The only thing that beaching in Bondi and beaching in Burma have in common is the sand and water. Otherwise, the two experiences are far apart, and indicative of the stark difference between the two cultures.
Firstly the attire – being a Buddhist country, modesty is key. This often means entering the water fully clothed, dresses, shirts, pants, belts, hats even shoes. All clothing items are welcome. Many people like to wear large hats made with woven green palm fronds. These are sold by vendors up and down the beach and seemed to be the way to declare that you are officially ready for beachside fun.
Secondly, judging by the action taking place in the water, Burmese people can’t swim. Although to be fair – swimming fully clothed would be difficult. Fortunately the beach is lined with piles of black rubber tires to use as swimming aids and most people don’t enter the water without one. There is also a range of plastic inflatables, including life jackets for sale at nearby shops.
Thirdly, the food. We were pretty certain we would be able to get some tropical fruit down at the beach – papaya, mango, pineapple perhaps. Unfortunately no, but if we were in the mood for chargrilled fish, crabs or shrimp skewered on sticks then we could have eaten to our hearts’ content. Other delicacies on offer included the traditional breakfast noodle soup mohinga. It was quite impressive how they set up noodle stands right on the beach. Of course the beauty of street food is that it so easily transportable – the easiest way being just to balance the little table on top of your head to walk to a new location.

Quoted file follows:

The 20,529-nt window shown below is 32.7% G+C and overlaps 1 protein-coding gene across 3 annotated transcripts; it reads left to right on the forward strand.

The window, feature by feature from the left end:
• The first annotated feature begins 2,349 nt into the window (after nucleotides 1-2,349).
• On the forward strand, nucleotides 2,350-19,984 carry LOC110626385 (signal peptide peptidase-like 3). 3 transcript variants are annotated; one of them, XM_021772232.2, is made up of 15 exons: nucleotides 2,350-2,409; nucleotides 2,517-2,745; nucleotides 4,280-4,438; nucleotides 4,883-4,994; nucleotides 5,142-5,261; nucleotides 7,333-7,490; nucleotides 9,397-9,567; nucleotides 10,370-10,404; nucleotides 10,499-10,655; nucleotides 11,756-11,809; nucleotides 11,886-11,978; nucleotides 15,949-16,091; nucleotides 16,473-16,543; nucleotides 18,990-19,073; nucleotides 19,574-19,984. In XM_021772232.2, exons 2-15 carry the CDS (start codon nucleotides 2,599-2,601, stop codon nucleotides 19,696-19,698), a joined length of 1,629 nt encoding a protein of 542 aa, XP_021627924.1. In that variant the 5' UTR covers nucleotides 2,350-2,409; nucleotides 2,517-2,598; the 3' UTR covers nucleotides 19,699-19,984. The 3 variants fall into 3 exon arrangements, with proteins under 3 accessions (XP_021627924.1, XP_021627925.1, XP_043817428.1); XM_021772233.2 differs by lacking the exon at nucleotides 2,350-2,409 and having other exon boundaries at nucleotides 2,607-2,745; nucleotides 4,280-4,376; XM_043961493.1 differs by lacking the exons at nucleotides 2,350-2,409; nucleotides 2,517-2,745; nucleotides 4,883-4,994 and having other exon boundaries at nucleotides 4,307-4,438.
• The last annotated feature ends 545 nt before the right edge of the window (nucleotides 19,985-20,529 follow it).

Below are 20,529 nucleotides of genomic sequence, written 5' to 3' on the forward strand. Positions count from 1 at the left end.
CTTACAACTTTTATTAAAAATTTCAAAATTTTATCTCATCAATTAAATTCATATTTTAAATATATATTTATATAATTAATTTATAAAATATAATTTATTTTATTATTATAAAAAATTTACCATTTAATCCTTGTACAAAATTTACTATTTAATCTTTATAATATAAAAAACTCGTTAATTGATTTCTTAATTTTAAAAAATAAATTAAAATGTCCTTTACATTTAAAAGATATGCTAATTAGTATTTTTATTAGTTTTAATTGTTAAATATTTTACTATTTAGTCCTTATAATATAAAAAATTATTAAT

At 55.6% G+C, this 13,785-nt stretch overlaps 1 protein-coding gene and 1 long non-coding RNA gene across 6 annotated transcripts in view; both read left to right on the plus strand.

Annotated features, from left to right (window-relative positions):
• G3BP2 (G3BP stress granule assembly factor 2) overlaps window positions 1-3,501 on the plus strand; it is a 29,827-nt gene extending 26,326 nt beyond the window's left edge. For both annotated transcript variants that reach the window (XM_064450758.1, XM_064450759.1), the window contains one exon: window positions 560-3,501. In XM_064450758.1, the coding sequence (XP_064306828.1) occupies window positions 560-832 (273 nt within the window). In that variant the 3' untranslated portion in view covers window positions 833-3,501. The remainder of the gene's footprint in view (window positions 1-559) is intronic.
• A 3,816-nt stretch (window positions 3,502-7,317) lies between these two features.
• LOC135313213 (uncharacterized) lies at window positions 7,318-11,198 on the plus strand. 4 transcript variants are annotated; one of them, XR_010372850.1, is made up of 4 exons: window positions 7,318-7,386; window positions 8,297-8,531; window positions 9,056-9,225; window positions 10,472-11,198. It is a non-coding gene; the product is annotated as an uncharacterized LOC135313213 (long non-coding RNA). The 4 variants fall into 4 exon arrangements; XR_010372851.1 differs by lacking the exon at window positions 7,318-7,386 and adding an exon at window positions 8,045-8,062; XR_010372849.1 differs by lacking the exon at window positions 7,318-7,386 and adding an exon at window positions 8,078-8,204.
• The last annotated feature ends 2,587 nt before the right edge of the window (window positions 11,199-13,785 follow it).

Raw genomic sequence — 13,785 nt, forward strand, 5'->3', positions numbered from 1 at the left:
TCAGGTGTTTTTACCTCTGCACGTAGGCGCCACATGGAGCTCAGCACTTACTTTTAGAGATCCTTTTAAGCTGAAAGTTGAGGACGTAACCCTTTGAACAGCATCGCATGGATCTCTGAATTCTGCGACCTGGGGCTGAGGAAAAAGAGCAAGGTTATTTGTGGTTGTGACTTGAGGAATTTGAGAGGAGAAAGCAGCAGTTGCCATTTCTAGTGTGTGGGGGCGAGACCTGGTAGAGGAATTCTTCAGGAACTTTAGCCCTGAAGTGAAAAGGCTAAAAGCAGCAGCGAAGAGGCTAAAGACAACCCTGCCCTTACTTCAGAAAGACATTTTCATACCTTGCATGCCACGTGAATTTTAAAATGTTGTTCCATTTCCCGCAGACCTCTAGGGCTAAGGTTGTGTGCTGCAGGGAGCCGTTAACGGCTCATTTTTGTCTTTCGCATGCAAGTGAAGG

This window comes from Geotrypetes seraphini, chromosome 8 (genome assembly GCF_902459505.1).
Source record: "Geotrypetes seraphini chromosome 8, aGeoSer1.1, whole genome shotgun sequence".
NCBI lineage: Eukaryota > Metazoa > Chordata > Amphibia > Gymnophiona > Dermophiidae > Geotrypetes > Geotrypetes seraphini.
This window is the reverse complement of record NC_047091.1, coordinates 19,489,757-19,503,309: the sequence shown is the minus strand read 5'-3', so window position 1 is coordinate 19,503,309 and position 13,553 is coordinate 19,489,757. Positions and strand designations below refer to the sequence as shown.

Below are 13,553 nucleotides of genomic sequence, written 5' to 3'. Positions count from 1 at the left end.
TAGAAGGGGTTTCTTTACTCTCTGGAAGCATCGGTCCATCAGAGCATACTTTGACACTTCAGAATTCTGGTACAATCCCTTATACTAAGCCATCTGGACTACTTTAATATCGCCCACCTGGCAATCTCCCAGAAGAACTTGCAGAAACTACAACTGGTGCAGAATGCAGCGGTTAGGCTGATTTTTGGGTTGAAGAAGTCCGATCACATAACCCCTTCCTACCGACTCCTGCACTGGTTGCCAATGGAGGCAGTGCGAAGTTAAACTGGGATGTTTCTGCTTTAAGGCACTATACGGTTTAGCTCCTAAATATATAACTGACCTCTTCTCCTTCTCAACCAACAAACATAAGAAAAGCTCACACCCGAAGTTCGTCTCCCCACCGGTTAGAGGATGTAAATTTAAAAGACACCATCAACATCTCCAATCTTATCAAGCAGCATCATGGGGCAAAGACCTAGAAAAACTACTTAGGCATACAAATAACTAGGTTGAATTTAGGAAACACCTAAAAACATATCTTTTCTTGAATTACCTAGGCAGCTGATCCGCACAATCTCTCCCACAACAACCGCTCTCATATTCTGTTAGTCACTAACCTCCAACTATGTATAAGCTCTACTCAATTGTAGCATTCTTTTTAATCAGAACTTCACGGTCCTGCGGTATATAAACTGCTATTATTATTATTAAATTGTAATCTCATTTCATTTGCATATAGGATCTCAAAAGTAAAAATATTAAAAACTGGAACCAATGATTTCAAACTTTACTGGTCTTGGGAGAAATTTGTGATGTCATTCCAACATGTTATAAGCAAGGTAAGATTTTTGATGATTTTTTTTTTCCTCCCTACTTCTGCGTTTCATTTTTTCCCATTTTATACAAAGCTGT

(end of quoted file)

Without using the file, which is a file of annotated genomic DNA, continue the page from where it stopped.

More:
Other beachside activities include riding up and down the beach on two or three-seater bikes, sitting in the sand and rubbing it over your friends and family or riding little horses, one which was painted like a zebra (very cute). Lying on the beach sunbaking didn’t seem to be an option anyone was interested in. Neither were we – way too hot!
We joined the majority of people in a walk along the shore, Roberto stopping occasionally to kick any soccer balls that came his way. The beach reminded me of Kuta, Bali, dark-coloured sand, and tepid water that was not particularly enticing despite the heat. After two laps of the beach our enthusiasm for beach time had waned. We snuck into a nearby resort and used their pool and deckchairs. Very nice indeed!
What was apparent was that as in other places in Asia it seems that wealth has its consequences. There aren’t many fat people in Myanmar – but many of the people staying at the expensive resorts were pretty chubby, children included. Here, the wealthy are fat and white skin is desired – the complete reverse to our culture where to be lean and tanned is revered.